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# Contents

Topic 1. 2. Introduction to Pulse Width Modulation (PWM) Objective Speed Control of Induction Motors 2.1 Pole Changing 2.2 Stator Voltage Control 2.3 Supply Frequency Control Advantages of Frequency Control Advantage and Disadvantage of PWM 4.1 Advantage 4.2 Disadvantage Industrial Applications of PWM Overview of the Project 6.1 Controlling Part 6.2 Power Part 6.3 Loading Part Components Tools and Instruments 8.1 For Testing Purpose 8.2 For Final Project Circuitry Block Diagram of the Whole Project Total Project Circuitry Project Details 11.1 Controlling Part 11.2 Power Part 11.2.1 Supply Part 11.2.2 Inverter Bridge Part 11.3 Loading Part Test Tools Test Procedure Test Results Precautions Inference Page No. 1 2 2 2 4 4 5 6 6 6 6 7 7 7 7 8 9 9 9 10 11 12 12 24 24 24 25 27 27 27 28 28

3. 4. 5. 6.

7. 8. 9. 10. 11.

## Introduction to Pulse Width Modulation (PWM)

In this technique several pulses are produced in each half cycle but the width of the pulses is not the same as in case of multiple pulse width modulation, however the width of each pulse is varied in accordance with the amplitude of the sine wave reference voltage. The width of the pulse at the center of the half cycle is maximum and decreases on either side. The figure 6(a) shows the generation of the output signal by comparing a sinusoidal reference signal fr with a triangular carrier wave of frequency fc. The carrier and reference waves are mixed in a comparator and when sinusoidal wave of has a higher magnitude than the triangular wave the comparator output is high, otherwise it is low. This output of comparator is used to turn on the MOSFETs in the bridge configuration of Figure 6(b), which generates the output voltage. The reference signal frequency fr determines the output frequency fo of the inverter, and its peak amplitude Ar, controls the modulation index M, and thereby the rms output voltage vo. Thus varying the amplitude of the sine wave within the range of zero to Vp, where Vp is the peak of the triangular wave, controls the output voltage. The number of pulses in each half cycle depends on the carrier frequency . If the ratio of these two signals (reference and carrier) is equal to m, then the number of pulses in each half cycle is (m - 1).

G1

M1

G3

M3

Vs

G4

M4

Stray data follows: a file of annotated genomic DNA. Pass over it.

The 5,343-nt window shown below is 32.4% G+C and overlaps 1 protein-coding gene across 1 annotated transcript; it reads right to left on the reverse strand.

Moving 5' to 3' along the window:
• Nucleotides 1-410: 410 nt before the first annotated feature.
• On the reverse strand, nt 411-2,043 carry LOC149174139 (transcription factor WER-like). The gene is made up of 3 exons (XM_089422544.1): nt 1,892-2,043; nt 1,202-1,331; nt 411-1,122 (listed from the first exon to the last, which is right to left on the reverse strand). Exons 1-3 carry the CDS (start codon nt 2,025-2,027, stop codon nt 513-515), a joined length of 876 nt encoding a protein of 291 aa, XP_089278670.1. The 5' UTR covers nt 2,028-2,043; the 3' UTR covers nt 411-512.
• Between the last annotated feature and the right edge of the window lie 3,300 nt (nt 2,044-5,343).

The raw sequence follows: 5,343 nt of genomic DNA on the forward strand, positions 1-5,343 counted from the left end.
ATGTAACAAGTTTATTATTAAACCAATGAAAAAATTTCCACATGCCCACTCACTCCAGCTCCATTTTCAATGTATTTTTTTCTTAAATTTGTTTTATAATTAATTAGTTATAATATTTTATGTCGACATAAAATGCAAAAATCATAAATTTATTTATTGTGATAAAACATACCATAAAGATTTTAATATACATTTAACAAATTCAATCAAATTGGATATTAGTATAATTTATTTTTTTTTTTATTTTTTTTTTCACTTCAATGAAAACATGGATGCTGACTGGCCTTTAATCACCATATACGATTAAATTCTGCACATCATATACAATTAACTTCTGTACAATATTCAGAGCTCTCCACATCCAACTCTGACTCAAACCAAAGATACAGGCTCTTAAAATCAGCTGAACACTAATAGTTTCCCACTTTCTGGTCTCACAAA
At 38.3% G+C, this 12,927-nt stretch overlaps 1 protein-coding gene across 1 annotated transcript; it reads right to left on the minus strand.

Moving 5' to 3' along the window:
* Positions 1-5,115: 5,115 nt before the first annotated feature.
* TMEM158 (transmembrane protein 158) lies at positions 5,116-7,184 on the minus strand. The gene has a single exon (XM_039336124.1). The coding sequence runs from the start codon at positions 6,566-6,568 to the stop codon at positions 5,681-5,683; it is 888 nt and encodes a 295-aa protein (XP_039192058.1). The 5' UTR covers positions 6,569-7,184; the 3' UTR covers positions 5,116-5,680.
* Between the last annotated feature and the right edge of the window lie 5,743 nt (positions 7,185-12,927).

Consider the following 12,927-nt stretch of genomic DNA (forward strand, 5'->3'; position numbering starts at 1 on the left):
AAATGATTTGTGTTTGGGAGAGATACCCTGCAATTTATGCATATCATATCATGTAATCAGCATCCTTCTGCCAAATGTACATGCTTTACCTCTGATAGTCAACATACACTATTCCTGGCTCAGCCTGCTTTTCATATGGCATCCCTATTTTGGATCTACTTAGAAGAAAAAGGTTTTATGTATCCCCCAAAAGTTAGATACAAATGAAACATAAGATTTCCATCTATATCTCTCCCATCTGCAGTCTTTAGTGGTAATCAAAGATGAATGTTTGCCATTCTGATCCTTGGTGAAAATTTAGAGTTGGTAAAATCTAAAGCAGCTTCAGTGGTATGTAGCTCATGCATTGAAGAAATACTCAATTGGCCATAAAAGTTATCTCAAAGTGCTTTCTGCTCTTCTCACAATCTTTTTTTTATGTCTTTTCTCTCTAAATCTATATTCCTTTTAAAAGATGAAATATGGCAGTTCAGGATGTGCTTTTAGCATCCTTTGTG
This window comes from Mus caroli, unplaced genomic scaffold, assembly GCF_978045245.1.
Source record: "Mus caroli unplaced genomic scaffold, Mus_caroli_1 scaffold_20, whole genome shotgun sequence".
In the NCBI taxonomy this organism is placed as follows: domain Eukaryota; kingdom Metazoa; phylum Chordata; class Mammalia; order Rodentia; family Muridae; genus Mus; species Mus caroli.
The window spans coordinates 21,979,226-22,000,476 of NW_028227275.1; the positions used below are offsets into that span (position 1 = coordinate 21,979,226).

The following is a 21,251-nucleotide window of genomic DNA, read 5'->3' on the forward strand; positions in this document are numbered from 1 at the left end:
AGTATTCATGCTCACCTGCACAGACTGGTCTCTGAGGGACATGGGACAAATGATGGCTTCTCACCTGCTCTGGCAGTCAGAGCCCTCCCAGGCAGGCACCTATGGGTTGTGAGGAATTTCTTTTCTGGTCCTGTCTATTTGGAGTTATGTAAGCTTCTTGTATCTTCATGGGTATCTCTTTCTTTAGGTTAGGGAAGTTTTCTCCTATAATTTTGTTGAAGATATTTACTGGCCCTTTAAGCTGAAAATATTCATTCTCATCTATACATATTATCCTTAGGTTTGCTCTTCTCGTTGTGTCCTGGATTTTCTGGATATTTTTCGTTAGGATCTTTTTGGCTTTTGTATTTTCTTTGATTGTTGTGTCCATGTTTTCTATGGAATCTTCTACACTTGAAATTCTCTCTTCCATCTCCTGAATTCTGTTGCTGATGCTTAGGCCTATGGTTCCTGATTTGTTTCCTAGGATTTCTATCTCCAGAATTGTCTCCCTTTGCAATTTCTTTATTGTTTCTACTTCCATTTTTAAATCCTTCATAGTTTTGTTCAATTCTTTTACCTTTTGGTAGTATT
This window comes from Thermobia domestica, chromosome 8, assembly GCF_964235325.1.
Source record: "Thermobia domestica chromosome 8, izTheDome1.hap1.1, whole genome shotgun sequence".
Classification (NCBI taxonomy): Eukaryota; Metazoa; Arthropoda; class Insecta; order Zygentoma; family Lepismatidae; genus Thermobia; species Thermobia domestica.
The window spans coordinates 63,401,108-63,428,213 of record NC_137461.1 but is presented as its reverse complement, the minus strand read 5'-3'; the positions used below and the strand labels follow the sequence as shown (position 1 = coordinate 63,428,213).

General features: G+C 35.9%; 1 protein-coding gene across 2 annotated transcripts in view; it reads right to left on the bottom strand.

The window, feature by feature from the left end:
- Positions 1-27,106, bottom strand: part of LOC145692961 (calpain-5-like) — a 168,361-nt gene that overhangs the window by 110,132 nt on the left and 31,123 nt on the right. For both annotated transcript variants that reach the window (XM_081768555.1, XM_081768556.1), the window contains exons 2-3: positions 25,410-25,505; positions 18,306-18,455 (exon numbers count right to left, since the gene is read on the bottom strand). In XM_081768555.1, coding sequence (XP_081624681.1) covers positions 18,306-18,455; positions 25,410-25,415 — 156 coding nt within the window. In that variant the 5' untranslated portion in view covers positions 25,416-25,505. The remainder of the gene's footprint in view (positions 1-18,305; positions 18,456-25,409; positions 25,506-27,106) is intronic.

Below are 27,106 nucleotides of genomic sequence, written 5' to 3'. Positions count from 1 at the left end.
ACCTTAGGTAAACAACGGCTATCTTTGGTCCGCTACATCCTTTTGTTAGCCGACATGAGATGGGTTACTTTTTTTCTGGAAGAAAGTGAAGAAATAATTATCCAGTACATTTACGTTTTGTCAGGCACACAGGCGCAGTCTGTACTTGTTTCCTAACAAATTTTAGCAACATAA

G2

M2

(a)

(b)

(c) Fig. 1 Sinusoidal Pulse Width Modulation (a) Single Phase bridge inverter (b) Gate signal voltage and (c) Output Voltage

1. Objective :
To vary the speed of a single phase squirrel-cage induction motor by varying supple frequency with the help of Pulse Width Modulator (PWM) based Inverter. (Note: to change the frequency we change the resistance of controlling circuit.)

## 2. Speed Control of Induction Motors :

Induction motors are of two types - Squirrel-cage motor and Wound-rotor motor. There are various types of speed control methods of induction motor. These are (i) Pole Changing, (ii) Stator Voltage Control, (iii) Supply Frequency Control, (iv) Eddy-current Coupling, (v) Rotor Resistance Control, (vi) Slip Power Recovery. (i) is applicable for squirrel-cage motor, ( ii) to (iv) is applicable for both wound-rotor and squirrel-cage motor and (v) and (vi) is applicable for wound-rotor. For squirrel-cage type motor, here pole changing, stator voltage control and supply frequency control methods are discussed.

## 2.1 Pole Changing :

For a given frequency speed is inversely proportional to number of poles. Synchronous speed, and therefore, motor speed can be changed by changing the number of poles. Provision for changing of number of poles has to be incorporated at the manufacturing stage and such a machine is called pole changing motor or multi-speed motor. In squirrel cage motor the number of poles are same as the Stator winding. So there is no provision for changing the number of poles. But for wound rotor arrangement for changing the number of poles in rotor is required, which complicates the machine. So it is only used for Squirrel cage induction motor. A simple but expensive arrangement for changing number of stator poles is to use two separate winding which are wound for two different pole numbers. An economical and common alternative is to use single stator winding divided into few coil groups. Changing the connections of these coil groups change number of poles. Theoretically by dividing winding into a number of coil group and bringing out terminals of these group a number of arrangements of different pole numbers is obtained.

Fig. 2 Stator phase connection for 6-poles Figure 2(a) above shows a phase winding consisting of six coils divided into two groups a-b consisting of odd number coils (1, 3,5) connected in series and c-d consisting even numbered coils (2,4,6)
3

connected in series. The coils can be made to carry currents in the given directions by connecting coil groups either in series or parallel as shown in figure B and C. With this connection machine has six poles. If the current through the coil group a-b is reversed [Fig. 3(a)], then all coils will produce north poles. Fluxes coming out of the north poles will now find paths through Interpol spaces for going out consequently producing south poles in Interpol spaces. The machine will now have 12 poles. Here again the direction of current through coils can be obtained by connecting two sections a-b and c-d either in series or parallel for both pole numbers 6 and 12.